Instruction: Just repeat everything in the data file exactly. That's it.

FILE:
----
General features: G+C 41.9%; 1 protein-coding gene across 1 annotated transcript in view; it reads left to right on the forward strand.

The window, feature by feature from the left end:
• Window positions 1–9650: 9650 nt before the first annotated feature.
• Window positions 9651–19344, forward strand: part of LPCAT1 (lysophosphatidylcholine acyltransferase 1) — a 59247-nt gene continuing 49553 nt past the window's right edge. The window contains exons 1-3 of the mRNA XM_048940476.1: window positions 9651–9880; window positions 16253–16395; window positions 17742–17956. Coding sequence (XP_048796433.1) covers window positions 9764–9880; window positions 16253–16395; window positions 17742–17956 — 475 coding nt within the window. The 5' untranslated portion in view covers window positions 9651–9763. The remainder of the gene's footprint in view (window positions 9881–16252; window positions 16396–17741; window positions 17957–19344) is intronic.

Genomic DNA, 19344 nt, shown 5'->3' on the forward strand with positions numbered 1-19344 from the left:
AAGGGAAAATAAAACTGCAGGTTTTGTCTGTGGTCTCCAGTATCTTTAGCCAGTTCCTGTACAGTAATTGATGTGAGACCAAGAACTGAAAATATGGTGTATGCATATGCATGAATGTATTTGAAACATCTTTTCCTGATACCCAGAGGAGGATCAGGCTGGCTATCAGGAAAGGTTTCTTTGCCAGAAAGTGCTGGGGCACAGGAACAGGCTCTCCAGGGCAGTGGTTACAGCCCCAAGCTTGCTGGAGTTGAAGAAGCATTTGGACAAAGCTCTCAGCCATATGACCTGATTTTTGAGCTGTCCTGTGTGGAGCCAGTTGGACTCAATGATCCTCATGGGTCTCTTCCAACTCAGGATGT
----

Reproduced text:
General features: G+C 41.9%; 1 protein-coding gene across 1 annotated transcript in view; it reads left to right on the forward strand.

The window, feature by feature from the left end:
• Window positions 1–9650: 9650 nt before the first annotated feature.
• Window positions 9651–19344, forward strand: part of LPCAT1 (lysophosphatidylcholine acyltransferase 1) — a 59247-nt gene continuing 49553 nt past the window's right edge. The window contains exons 1-3 of the mRNA XM_048940476.1: window positions 9651–9880; window positions 16253–16395; window positions 17742–17956. Coding sequence (XP_048796433.1) covers window positions 9764–9880; window positions 16253–16395; window positions 17742–17956 — 475 coding nt within the window. The 5' untranslated portion in view covers window positions 9651–9763. The remainder of the gene's footprint in view (window positions 9881–16252; window positions 16396–17741; window positions 17957–19344) is intronic.

Genomic DNA, 19344 nt, shown 5'->3' on the forward strand with positions numbered 1-19344 from the left:
AAGGGAAAATAAAACTGCAGGTTTTGTCTGTGGTCTCCAGTATCTTTAGCCAGTTCCTGTACAGTAATTGATGTGAGACCAAGAACTGAAAATATGGTGTATGCATATGCATGAATGTATTTGAAACATCTTTTCCTGATACCCAGAGGAGGATCAGGCTGGCTATCAGGAAAGGTTTCTTTGCCAGAAAGTGCTGGGGCACAGGAACAGGCTCTCCAGGGCAGTGGTTACAGCCCCAAGCTTGCTGGAGTTGAAGAAGCATTTGGACAAAGCTCTCAGCCATATGACCTGATTTTTGAGCTGTCCTGTGTGGAGCCAGTTGGACTCAATGATCCTCATGGGTCTCTTCCAACTCAGGATGT